University Closing

Morgan State will be closed on 3/05/15 due to impending inclement weather. Essential employees report as directed by supervisor.  Junior Writing Proficiency Exam is postponed.

Updated: 3/4/2015 8:59 PM - Inclement Weather Policy

Pamela  Scott-Johnson

Interim Dean, College of Liberal Arts


Pamela E. Scott-Johnson, Ph.D., is currently the Acting Dean of the College of Liberal Arts and former Chairperson and an Associate Professor in the Department of Psychology at Morgan State University in Baltimore, MD. She earned a B. A. degree in Psychology and graduated magna cum laude from Spelman College (Atlanta, GA) in 1982, and an M. A. and Ph.D. in Psychology and Neuroscience from Princeton University (Princeton, NJ). in 1984 and 1989, respectfully. Dr. Scott-Johnson is a committed teacher / scholar.  A famous writer once said, “A teacher is one who brings the tools and enables us (students) to use them.”  Dr. Scott-Johnson loves being an educator and administrator and is dedicated to providing innovative and effective teaching and administrative strategies that foster critical thinking and enable students and empower the contribution of faculty and staff.

Dr. Scott-Johnson has directed programs designed to strengthen institutional research infrastructure; advocate, encourage, and strengthen behavioral and biomedical research which will in turn strengthen institutional effectiveness and competitiveness; support acquisition of external funds for qualitative and quantitative scholarly and community endeavors.  She has also coordinated efforts in neuroscience education that facilitated faculty and student access and involvement in neuroscience research. 


Dr. Scott-Johnson’s primary goals are to build and maintain research activities within the chemical senses and psychosocial and cultural factors associated with body image, eating disorders, and obesity, effectively integrate research and teaching, and involve students in the research activities.  Her recent publications focus on gender differences in the perception of weight status and perceptions of weight-based stigmatization.  Involving students in her research supports her personal and professional commitment of increasing the number of African-Americans and other ethnic minorities who participate in behavioral, neuroscientific, and biomedical research and academic careers.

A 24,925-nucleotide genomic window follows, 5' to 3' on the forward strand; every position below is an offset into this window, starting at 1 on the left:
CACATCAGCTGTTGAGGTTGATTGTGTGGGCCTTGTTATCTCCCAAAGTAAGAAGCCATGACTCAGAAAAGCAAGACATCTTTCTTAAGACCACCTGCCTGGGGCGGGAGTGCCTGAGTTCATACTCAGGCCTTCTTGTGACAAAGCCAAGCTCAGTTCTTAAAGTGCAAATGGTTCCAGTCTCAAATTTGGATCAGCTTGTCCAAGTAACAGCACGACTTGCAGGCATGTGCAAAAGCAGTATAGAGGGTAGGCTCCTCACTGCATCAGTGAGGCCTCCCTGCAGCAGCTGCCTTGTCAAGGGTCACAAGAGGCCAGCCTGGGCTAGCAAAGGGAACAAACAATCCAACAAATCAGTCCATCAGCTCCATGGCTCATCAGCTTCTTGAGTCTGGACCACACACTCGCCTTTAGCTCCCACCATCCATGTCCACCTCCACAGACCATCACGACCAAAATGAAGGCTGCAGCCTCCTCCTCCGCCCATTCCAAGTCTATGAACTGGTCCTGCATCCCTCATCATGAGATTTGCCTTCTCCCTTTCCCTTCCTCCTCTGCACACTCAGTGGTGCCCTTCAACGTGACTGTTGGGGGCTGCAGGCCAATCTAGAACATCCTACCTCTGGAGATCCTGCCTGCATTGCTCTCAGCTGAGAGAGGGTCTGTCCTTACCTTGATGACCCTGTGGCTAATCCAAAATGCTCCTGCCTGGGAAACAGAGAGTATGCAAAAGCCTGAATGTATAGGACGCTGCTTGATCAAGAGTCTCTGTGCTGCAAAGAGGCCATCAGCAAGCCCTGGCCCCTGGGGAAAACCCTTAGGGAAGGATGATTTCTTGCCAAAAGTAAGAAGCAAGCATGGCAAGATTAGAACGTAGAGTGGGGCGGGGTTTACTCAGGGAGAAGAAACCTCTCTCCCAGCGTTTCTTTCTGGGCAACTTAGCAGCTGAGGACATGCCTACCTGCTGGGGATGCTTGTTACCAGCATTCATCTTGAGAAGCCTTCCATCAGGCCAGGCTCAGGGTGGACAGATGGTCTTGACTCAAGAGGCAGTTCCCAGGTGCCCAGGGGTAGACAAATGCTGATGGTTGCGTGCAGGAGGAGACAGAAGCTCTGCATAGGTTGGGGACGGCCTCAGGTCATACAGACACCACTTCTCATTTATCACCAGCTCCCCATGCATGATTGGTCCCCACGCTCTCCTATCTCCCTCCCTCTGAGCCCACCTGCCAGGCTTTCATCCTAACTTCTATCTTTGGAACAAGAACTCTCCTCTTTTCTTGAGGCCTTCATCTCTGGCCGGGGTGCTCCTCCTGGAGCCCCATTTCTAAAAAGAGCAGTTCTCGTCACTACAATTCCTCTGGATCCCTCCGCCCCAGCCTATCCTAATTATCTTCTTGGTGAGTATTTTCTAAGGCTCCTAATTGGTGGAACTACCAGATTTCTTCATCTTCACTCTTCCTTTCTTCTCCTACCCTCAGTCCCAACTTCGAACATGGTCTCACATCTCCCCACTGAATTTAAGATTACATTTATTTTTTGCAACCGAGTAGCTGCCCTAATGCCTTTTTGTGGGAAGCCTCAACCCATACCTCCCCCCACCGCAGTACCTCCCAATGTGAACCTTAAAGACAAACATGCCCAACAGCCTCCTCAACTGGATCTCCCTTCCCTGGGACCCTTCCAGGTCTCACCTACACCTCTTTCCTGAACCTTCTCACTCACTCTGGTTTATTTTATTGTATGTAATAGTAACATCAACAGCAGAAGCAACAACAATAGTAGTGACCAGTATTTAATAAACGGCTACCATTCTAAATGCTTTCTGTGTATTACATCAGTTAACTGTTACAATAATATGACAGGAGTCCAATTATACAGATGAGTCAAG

Her current academic and research activities focus on service learning and the impact of service learning on student persistence and academic resilience and in developing partnership


Dr. Scott-Johnson has taught Introductory Psychology, Industrial/ Organizational Psychology, Theories of Learning and Behavior, Sensation and Perception, and Cognitive Psychology. She has conducted workshops on effective listening, study skills, productive meeting techniques, and personal effectiveness.

Dr. Scott-Johnson is an active member of the American Psychological Association (Committee on Animal Research and Ethics (CARE); Divisions 1, 2, 5, & 8), Association of Heads of Psychology Departments (Board of Directors, 2007-2008), Project Kaleidoscope (National Advisory Board)/ Faculty for the 21st Century, and the Southeastern Psychological Association (Committee for Equal Opportunities). Prior to her academic affiliations, Dr. Scott-Johnson worked in the food industry as a senior research scientist examining the neural, physiological, and behavioral bases of taste and smell related to food products. Dr. Scott-Johnson has held memberships in the Society for Neuroscience, Faculty for Undergraduate Neuroscience (FUN; councilor), the American Psychological Association (APA), Society for the Teaching of Psychology (Division 2 of the APA), Southeastern Psychological Association, and the Association for Chemoreception Sciences (AChemS).  Dr. Scott-Johnson represents the University at the institutional liaison for the Leadership Alliance, a consortium of 31 institutions. 


Dr. Scott-Johnson is married to Franklin Johnson. The couple has 2 children Scott Louis Andrew Johnson (20 years old) and Sara Elizabeth Amina Johnson (17 years old).